of a strong "aha" effect (i.e. large difference between pre- and post-revelation subjective
experience) is that figure-ground segmentation cues in the image conflict with the actual
segmentations required to correctly interpret the object. For example, in Figure X.... .
Simultaneous exposure to an original and degraded image allows people to tune their
figure-ground segmentation processes to create the correct segmentation of the degraded
picture. By stressing procedural priming, rather than semantic, strategic, or episodic
priming, we are claiming that the large difference between pre- and post-revelation
perception of degraded images stems from altering the segmentation routines that take
relatively unprocessed inputs and produce structured figure/ground organizations.
Open questions: when/how early? Is pathway "greased" just like it is when an object
becomes familiar? That is, is a post-revealed object just like an object that has been
presented many times before?
Yu and Blake - show some people what the dalmatian really is a picture of - revelation.
Results: dog predominates more even if it is not revealed.
Information about structural configuration is registered early. object superiority effect Pomerantz et al. Weisstein, N., & Harris, C. S. (1974). visual detection of line segments:
An object-superiority effect. Science, 186, 752-755.
Degraded object perception as a model of agnosia. Like agnosics, people can see the
degraded object fine, and could reconstruct it quite well. They just can't combine the
parts together to create a coherent interpretation- exactly what apperceptive agnosics
complain of.
Identification of fragmented pictures under ascending versus fixed presentation in
young and elderly adults: Evidence for the
inhibition-deficit hypothesis.
Lindfield,-Kimberly-C.; Wingfield,-Arthur; Bowles,-Nancy-L.
Aging-and-Cognition.1994 Dec; Vol 1(4): 282-291.
Hypothesized that (1) older adults have deficient inhibitory processes and (2) poorer
performance in ascending than in fixed
presentations of fragmented stimuli is due to residual activation interference. 24 6086 yr old volunteers and 24 17-22 yr old
college students were tested for the ability to identify degraded pictures that were
presented using either an ascending (AC) or
a fixed (FC) condition. In the AC, Ss identified the pictures at each level of
increasing completeness until correct identification
was achieved. In the FC, Ss identified degraded pictures that were presented once at
an intermediate level of visual
completeness. An ANOVA confirmed that accuracy was higher in the FC than the
AC, and that the main effect of age was not
significant. When Ss were equated on a pretest for performance on the AC, a
marginal trend was found for the elderly Ss only.
Additional evidence for reduced inhibitory processes in older Ss was seen in the Ss'
correct response latencies. Results are
interpreted as support for the inhibition-deficit hypothesis. ((c) 1997 APA/PsycINFO,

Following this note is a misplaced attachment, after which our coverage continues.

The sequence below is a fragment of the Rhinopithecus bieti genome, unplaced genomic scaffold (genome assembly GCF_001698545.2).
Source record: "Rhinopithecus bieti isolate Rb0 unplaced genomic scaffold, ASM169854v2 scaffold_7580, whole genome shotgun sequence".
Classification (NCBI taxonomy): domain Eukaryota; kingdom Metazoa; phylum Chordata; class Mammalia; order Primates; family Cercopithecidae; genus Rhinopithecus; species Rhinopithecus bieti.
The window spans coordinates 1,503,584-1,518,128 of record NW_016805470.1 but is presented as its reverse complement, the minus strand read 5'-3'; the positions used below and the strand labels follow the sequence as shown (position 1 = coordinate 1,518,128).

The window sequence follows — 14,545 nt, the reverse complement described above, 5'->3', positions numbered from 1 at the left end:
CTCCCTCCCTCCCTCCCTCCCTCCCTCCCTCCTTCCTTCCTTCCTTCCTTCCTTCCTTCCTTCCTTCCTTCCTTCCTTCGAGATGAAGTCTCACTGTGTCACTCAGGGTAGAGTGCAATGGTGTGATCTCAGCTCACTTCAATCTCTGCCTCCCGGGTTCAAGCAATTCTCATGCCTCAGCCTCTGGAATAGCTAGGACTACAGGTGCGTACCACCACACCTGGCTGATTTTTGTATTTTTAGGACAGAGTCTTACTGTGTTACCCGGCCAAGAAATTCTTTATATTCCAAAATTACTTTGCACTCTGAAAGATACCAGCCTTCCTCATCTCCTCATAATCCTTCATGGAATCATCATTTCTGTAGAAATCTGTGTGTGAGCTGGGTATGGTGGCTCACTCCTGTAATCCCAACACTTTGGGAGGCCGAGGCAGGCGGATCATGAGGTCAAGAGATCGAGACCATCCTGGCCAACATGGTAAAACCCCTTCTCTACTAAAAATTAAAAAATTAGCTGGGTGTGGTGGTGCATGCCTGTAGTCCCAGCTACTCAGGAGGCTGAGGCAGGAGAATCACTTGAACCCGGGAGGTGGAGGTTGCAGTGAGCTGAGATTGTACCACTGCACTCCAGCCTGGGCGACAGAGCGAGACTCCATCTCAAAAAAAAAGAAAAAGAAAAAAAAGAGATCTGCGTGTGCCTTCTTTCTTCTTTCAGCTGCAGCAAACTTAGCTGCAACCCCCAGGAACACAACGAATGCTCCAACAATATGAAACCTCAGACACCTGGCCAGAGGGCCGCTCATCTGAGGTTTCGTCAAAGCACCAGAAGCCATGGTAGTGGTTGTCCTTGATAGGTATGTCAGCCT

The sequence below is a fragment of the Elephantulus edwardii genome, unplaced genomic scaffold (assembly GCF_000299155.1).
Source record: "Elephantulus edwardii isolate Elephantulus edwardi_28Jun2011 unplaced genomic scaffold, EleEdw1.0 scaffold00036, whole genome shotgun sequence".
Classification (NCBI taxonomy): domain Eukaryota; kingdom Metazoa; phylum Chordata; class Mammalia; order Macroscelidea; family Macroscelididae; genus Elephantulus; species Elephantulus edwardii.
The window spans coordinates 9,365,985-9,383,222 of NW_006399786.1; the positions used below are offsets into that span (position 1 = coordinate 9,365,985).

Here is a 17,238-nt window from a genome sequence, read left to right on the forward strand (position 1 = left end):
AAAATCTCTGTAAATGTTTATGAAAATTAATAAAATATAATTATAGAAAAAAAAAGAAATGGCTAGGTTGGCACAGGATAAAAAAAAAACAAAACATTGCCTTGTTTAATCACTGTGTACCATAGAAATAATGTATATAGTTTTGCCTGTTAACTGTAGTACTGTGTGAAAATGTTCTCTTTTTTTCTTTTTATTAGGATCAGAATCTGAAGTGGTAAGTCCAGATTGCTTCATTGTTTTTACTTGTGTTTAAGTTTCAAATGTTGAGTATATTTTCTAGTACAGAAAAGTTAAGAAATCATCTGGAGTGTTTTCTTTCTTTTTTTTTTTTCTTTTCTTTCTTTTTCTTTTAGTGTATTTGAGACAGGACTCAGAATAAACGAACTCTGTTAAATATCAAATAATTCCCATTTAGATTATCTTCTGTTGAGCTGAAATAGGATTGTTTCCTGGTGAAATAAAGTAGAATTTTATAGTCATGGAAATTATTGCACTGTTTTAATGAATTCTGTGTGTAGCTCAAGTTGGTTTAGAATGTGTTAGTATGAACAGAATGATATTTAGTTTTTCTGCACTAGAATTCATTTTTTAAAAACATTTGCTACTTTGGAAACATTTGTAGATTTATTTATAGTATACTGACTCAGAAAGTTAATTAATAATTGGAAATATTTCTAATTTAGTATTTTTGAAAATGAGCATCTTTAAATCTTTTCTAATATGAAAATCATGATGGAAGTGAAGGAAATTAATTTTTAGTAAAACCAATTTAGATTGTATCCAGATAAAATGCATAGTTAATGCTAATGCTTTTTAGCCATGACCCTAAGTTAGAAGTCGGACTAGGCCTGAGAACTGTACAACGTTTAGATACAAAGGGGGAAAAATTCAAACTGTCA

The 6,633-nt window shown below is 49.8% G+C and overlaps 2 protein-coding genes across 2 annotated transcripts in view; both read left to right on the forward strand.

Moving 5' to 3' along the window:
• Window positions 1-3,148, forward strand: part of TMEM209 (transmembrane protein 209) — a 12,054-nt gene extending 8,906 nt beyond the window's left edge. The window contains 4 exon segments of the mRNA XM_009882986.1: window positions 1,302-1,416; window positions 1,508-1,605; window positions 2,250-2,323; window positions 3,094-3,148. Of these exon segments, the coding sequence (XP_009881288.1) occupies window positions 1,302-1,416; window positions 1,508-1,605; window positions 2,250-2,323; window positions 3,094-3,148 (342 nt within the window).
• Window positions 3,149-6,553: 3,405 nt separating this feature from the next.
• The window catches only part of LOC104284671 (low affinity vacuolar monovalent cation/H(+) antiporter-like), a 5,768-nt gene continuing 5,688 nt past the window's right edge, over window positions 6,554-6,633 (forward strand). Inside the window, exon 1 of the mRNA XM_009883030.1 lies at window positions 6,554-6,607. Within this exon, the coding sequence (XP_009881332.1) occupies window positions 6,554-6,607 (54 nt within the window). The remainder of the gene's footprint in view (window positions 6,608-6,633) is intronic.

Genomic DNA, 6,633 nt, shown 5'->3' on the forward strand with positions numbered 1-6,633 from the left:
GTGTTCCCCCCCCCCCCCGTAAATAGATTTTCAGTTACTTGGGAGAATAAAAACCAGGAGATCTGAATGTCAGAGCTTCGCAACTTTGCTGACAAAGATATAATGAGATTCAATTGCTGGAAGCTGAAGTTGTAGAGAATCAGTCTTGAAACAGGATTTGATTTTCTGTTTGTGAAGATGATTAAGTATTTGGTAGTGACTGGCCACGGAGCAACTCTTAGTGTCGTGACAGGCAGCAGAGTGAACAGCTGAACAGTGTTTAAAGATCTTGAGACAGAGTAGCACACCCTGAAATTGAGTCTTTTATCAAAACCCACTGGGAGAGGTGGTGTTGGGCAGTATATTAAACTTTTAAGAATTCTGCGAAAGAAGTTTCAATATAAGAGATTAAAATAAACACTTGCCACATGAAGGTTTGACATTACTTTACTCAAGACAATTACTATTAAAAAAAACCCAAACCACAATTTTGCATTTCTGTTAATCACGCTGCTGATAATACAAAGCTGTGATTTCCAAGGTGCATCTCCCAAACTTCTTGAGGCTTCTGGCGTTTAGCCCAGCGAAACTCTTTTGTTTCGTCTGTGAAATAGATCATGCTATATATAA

all rights reserved) .
Perceptual/sensory information versus performance level as indicators of competitive
activation in an object identification task:
Evidence from aging.
Lindfield,-Kimberly-C.; Wingfield,-Arthur
Brain-and-Cognition.1998 Jun; Vol 37(1): 24-27.
Young and elderly adults were tested for the ability to identify degraded pictures
presented either in a series of incremental
steps with each step increasing the completeness of the visual information (ascending
condition) or in one single exposure
(fixed condition). The probability of correct identification in the fixed condition was
better than the ascending condition once
the amount of visual information shown reached a certain level of completeness. This
was the case for both age groups tested
even though the performance of older adults was lower than young adults. Findings
are consistent with the competitive
activation model of perceptual interference in picture identification (C. R. Luo and J.
G. Snodgrass, 1994). ((c) 1998
APA/PsycINFO, all rights reserved) .
Cortical dynamics of three-dimensional figure-ground perception of two-dimensional
Psychological-Review.1997 Jul; Vol 104(3): 618-658.
Develops the FACADE theory of 3-dimensional (3-D) vision and figure-ground
separation to explain data concerning how
2-dimensional pictures give rise to 3-D percepts of occluding and occluded objects,
and how geometrical and contrastive
properties of a picture cooperate or compete when forming the boundaries and
surface representations that subserve conscious
percepts. Spatially long-range cooperation and spatially short-range competition
work together to separate the boundaries of
occluding figures from their occluded neighbors, and this process is sensitive to
image T junctions at which occluded figures
contact occluding figures. These boundaries control the filling-in of color within
multiple depth-sensitive surface